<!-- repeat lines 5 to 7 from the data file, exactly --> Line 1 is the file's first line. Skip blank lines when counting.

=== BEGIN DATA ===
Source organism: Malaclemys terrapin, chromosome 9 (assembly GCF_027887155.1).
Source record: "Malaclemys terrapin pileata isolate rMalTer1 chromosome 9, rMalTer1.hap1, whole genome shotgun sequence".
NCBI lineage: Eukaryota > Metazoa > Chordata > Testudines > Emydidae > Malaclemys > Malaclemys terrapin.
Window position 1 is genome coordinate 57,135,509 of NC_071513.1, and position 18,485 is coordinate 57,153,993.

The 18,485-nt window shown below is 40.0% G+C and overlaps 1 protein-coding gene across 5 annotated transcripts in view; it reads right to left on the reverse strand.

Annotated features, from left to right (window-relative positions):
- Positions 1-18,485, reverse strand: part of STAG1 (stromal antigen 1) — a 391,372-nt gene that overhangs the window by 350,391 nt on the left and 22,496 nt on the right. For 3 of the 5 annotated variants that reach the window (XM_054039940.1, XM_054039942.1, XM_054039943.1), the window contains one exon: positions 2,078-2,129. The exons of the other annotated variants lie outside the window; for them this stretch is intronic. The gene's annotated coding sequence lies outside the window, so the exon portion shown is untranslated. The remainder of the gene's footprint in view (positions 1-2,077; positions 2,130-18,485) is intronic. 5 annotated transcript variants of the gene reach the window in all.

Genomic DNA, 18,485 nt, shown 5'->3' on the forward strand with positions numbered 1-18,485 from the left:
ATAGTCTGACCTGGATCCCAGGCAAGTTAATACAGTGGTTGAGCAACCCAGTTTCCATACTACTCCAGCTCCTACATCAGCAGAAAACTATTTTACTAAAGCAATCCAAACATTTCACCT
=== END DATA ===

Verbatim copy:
The 18,485-nt window shown below is 40.0% G+C and overlaps 1 protein-coding gene across 5 annotated transcripts in view; it reads right to left on the reverse strand.

Annotated features, from left to right (window-relative positions):
- Positions 1-18,485, reverse strand: part of STAG1 (stromal antigen 1) — a 391,372-nt gene that overhangs the window by 350,391 nt on the left and 22,496 nt on the right. For 3 of the 5 annotated variants that reach the window (XM_054039940.1, XM_054039942.1, XM_054039943.1), the window contains one exon: positions 2,078-2,129. The exons of the other annotated variants lie outside the window; for them this stretch is intronic. The gene's annotated coding sequence lies outside the window, so the exon portion shown is untranslated. The remainder of the gene's footprint in view (positions 1-2,077; positions 2,130-18,485) is intronic. 5 annotated transcript variants of the gene reach the window in all.